27th November 1910 - Steamer ashore at Newbiggin - During dense fog on the northeast coast early on Sunday morning a steamer, Eleanor of Shields, bound from Sheerness to Blyth, overshot the latter port and ran onto the rocks at Newbiggin Church Point. The lifeboat was at once launched at 11.30am and rocket apparatus brought into action. In addition four cobles proceeded to the assistance of the stranded vessel and her crew. When the impact occurred the Eleanor was going dead slow, the sea was calm and the Captain, therefore, decided not to use the services offered but to await daylight and the flowing tide. Two tugs from Blyth were requisitioned and the vessel was safely got off the rocks leaving Newbiggin between 10 and 11 and apparently not too much the worse for her experiences.
22nd February 1914 - ARCTIC STREAM - A TRULY MEMORABLE SERVICE. See separate page
18th December 1914 - The Morpeth Herald carried the following article “An unknown steamer flying distress signals was sighted at Newbiggin on Saturday morning. She was labouring heavily in the gale and apparently at anchor, some 200 yards from the edge of the Outer Carr rocks, which lie to the north of the Church Point. Her bunkers were believed to have run out and she was also receiving the full blast of the fierce south easterly gale her position was regarded as dangerous. The Lifeboat’s crew were summoned under the direction of Coxswain William Robinson. The Lifeboat Ada Lewis was dragged across the moor to a more favourable launching spot, in the event of the storm abating. The life saving brigade also went on duty. They could do nothing however except remain, ready to render any assistance in their power should further emergency arise. The ship was about a mile from the shore so aid by the rocket appliances was out of the question.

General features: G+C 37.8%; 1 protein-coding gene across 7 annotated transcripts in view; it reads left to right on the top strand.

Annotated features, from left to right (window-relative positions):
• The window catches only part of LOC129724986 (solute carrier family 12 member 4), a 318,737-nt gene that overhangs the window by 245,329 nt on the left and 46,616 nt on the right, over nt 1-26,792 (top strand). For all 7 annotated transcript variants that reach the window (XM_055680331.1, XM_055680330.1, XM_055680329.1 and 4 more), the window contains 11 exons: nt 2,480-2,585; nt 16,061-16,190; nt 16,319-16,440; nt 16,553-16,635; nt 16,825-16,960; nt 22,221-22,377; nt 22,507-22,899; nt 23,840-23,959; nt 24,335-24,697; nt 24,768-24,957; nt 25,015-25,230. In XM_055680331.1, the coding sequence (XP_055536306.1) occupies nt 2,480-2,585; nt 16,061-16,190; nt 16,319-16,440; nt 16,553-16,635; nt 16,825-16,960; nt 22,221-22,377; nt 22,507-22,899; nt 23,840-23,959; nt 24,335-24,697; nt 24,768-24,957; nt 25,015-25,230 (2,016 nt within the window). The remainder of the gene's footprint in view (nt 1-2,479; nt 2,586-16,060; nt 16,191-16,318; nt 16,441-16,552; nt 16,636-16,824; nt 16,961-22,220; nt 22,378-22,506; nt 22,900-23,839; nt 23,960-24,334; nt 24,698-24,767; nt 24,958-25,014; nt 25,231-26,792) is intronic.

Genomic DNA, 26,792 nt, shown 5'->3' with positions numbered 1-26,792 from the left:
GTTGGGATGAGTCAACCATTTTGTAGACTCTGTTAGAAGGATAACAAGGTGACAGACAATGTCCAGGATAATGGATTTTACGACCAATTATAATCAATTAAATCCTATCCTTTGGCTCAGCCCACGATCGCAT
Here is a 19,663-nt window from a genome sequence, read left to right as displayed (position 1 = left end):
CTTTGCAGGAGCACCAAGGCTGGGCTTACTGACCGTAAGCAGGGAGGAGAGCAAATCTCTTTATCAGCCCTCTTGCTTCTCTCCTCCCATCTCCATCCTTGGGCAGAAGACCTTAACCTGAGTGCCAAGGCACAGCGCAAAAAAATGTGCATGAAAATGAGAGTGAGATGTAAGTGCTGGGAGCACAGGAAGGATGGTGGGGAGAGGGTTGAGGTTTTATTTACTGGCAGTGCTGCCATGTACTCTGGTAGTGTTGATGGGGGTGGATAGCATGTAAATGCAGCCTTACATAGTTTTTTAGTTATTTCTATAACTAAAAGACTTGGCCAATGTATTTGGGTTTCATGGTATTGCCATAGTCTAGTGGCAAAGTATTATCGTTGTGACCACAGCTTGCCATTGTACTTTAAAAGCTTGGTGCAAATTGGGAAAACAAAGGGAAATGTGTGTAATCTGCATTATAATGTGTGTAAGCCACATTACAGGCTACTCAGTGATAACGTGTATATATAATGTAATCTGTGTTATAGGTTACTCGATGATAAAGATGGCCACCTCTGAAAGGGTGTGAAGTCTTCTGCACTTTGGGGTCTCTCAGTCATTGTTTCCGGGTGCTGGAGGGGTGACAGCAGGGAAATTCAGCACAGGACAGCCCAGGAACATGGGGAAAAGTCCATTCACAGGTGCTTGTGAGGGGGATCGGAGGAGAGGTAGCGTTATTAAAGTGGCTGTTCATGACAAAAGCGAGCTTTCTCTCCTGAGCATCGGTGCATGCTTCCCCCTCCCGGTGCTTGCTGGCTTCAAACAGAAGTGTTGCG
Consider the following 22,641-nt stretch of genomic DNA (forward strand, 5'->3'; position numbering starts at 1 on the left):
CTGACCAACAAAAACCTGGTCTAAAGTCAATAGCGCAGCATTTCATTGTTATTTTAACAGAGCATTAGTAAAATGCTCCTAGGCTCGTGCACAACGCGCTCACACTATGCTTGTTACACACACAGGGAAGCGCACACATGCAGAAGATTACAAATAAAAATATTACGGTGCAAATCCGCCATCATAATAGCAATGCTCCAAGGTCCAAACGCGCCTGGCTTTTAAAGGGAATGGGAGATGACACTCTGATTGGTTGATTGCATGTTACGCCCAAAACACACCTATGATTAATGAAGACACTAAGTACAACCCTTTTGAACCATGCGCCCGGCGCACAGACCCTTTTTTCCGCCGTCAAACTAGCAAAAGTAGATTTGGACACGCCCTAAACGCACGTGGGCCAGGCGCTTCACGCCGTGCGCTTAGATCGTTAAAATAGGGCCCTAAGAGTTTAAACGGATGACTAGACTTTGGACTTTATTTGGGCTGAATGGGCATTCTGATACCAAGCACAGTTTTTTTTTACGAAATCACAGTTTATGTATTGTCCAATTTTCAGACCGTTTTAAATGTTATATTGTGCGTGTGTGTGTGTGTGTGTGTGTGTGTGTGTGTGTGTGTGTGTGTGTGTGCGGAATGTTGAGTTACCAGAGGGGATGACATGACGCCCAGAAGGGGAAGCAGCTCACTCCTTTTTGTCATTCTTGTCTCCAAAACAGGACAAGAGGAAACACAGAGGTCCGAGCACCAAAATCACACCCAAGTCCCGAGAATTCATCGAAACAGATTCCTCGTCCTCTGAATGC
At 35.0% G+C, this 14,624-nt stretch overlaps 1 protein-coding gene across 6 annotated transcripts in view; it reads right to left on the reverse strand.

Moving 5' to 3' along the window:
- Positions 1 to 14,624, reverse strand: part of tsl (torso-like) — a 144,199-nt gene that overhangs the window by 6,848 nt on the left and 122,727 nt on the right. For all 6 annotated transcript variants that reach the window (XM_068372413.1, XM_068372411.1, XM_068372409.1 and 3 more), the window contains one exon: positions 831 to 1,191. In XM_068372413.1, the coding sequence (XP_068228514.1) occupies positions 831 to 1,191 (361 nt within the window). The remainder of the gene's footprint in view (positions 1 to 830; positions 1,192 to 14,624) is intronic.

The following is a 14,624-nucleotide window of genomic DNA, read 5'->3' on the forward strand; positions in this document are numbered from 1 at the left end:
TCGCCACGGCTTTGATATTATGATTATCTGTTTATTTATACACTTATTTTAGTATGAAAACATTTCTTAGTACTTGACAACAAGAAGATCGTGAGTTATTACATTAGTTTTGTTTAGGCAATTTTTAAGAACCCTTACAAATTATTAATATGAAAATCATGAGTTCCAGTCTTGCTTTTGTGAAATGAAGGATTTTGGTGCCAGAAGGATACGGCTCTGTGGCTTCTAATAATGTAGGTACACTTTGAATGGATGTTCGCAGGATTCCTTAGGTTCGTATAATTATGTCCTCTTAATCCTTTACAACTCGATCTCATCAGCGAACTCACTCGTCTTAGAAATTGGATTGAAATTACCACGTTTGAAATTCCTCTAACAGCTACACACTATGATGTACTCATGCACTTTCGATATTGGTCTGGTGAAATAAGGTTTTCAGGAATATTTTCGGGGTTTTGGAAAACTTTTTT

As long as the
anchor cables held good the danger of disaster to the ship and her crew was
greatly minimised but in such a gale and sea, the wonderful thing was that the
cables did not give way under the protracted and heavy strain. The steamer
lifted her anchors on Monday morning and steamed away south. She proved to be
the Cape Nor of South Shields.
19th July 1919 - In Newbiggin the Peace Celebrations were of a very successful character. The seaside village was liberally decorated with flags and bunting. Across the street, at the bridge, there was a triumphal arch, the inscription on one side being ‘Honour to our brave’ and on the other side ‘Welcome our brave’.
Large crowds lined the street to witness the Silver Model Band, the order of the procession was as follows, Discharged men, ‘tableau Britannia’, the Members of the Council, ‘tableau peace’, Friendly Societies, Freemasons, Buffaloes, ‘tableau Derby and Joan’, Sleeping Beauty, Old Women in the Shoe.